On one hand, Land Rovers are legendary off-road performers. On the
other, they are luxurious cruisers for the well-to-do. As the newest and
smallest Land Rover, the LR2 attempts to blend the best qualities of a
fine sedan with the rugged off-road ability of an SUV.
I parked my Rimini Red
LR2 tester next to a Range Rover. It was obvious how compact my LR2 was.
I also noted the LR2’s much more laid-back windshield, softer body
contours, and more stylish headlamp and taillight treatments. Land Rover
designers are combining traditional brand design cues with a modern
sensibility to attract new, younger buyers.
The LR2 definitely
preserves the Land Rover high “command driving” position, but it’s not a
difficult climb into the comfortable interior. As they did with the
exterior, Land Rover designers have worked to create a carlike ambiance
that still draws upon the brand’s legendary blocky, high-efficiency
Interior surfaces boast
a high luster and fit together beautifully. Tall glass evokes an SUV
more than a car, and the standard double sunroof lets in abundant light.
Taking advantage of the tall roof, Land Rover’s planners ordered up
stadium seating, so rear passengers sit a little higher than those in
front and enjoy an open, panoramic view.
The metallic horn bars
on the steering wheel are likely a Land Rover tradition. The gauges are
readable and attractive, but are one of the areas where the difference
between the high-priced Range Rover and the more affordable LR2 are
obvious. Using “wood-effect finishes” rather than real wood trim is
another cost-related decision. It certainly looked nice enough, though.
The LR2 features a new,
Volvo-developed inline six-cylinder engine under its clamshell bonnet
(hood). It is carefully engineered to be short enough to mount
transversely (side to side). This creates greater space in the cabin and
aids efficient layout of the safety systems.
The new engine
generates 230 horsepower and 234 lb.-ft. of torque. Eighty percent of
maximum torque is available across the entire rev range, so you won’t
find yourself wishing for more grunt when you need it. The 4,255-pound
car accelerates from 0-60 miles per hour in 8.4 seconds.
The LR2 uses a new
six-speed automatic that was specially developed for the brand. The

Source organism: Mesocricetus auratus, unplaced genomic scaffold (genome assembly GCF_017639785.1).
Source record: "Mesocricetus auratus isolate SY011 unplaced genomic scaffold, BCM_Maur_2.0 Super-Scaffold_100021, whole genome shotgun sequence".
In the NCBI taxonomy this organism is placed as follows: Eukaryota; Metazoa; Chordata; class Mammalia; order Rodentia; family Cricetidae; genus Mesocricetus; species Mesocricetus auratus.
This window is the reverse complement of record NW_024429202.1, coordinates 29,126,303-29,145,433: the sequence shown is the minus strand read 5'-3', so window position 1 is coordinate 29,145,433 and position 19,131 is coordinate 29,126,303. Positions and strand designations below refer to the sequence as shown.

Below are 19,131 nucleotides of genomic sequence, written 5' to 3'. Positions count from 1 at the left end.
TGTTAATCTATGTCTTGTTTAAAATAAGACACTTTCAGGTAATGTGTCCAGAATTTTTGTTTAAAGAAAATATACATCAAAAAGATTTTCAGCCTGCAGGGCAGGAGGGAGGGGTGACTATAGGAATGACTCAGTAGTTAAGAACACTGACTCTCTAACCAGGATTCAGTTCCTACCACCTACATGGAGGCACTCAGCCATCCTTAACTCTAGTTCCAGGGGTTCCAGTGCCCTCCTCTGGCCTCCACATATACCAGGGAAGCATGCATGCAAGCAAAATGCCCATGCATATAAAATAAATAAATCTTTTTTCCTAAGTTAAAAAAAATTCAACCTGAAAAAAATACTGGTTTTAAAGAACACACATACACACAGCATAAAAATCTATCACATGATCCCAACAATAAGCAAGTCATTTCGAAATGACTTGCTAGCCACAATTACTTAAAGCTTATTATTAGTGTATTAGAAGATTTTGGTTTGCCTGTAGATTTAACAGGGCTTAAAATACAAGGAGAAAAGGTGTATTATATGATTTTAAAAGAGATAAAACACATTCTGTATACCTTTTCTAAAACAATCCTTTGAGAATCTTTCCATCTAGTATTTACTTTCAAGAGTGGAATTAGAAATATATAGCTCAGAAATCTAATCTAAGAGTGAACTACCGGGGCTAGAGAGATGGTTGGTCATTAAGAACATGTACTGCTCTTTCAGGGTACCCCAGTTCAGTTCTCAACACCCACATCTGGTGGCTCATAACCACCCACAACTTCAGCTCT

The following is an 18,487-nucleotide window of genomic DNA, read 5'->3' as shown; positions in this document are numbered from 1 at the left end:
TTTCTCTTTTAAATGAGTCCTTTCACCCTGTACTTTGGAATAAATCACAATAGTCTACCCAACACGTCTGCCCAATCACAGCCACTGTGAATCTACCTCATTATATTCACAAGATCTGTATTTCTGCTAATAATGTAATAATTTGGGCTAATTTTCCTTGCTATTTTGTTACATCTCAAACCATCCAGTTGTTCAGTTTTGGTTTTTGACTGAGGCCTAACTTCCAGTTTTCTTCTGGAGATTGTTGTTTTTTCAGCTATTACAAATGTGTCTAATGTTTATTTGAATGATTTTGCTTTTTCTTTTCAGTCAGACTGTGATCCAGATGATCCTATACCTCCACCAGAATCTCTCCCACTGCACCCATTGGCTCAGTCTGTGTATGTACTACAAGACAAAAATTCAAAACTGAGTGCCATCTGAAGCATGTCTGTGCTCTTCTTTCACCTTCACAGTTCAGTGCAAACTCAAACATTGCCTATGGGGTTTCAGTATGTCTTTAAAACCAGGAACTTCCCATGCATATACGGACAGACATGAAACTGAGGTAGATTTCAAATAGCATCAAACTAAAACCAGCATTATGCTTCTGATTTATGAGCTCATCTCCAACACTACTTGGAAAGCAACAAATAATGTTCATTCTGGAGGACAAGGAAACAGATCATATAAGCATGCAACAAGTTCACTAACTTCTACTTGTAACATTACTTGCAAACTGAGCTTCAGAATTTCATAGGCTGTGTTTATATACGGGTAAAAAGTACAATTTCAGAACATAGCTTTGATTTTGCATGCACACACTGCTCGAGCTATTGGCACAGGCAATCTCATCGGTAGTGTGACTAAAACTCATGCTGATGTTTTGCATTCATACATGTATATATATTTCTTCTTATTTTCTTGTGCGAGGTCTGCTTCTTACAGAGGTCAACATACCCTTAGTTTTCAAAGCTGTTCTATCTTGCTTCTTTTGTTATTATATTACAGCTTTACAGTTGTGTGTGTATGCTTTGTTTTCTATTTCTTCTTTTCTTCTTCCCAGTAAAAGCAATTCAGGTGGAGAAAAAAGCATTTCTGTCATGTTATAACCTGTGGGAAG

electronic system offers settings for Auto, Sport, or CommandShift
manual shift modes. Sport mode holds low gears longer and shifts down
Land Rover claims
combined fuel economy of 25.2 miles per gallon, and the EPA rates it at
16 City, 23 Highway. I averaged 14.3 miles per gallon on premium fuel.
The EPA score for Air Pollution of 7 is good; the Greenhouse Gases score
of 5 is average.
intelligent permanent all-wheel-drive system sends nearly all of the
torque to the front wheels until you run into a change in hazardous road
conditions, at which time it instantly sends some or most of the torque
to the rear wheels as required. A Haldex electronically controlled
center coupling is employed for instant and effective transmission of
torque, more sophisticated than that found in most other garden variety
SUVs and crossovers.
connects the engine, gearbox, center coupling and chassis systems to
respond to the varying driving conditions. Choose one of four settings
using a rotary dial on the center console for General Driving, Grass,
Gravel, Snow, Mud and Ruts, or Sand. In my urban, on-road driving, I
stayed in the first setting.
Terrain Response works
with other electronic systems for enhanced safety and off-road control.
For example, Dynamic Stability Control normally removes torque to wheels
that lose traction, but the Terrain Response system can leave a little
torque there if the system senses that it’s needed. Terrain Response
also fine-tunes the traction control and anti-lock braking systems.
Hill Descent Control (HDC)
automatically restricts downhill speeds, whether the ground is slippery
or not. Gradient Release Control works in tandem with HDC to ensures
that the brakes are released safely on extremely steep hills, where
everything you do matters.
This new Land Rover is
priced to compete with other entry-level luxury SUVs and crossovers such
as the BMW X3 and Lexus RX. My tester carried a base price of $36,150,
including shipping. It also featured a few options, such as the $1,050
Lighting Package and $3,500 Technology Package. These packages added
niceties such as Bi-Xenon headlamps, memory driver seat and mirror
settings, a navigation system, and other upscale features. The total tab
was fairly priced at $41,400.
The LR2 offers a
very enjoyable day-to-day driving experience, and has the brains and
muscle to take you safely through poor road conditions or off road
entirely if necessary. It is distinctive without being too flashy, maybe
just like you.
Schaefer © AutoWire.Net
Byline: SUV Review
provided by Tony Leopardo © AutoWire.Net
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Column Name: The LR2
is distinctive without being too flashy
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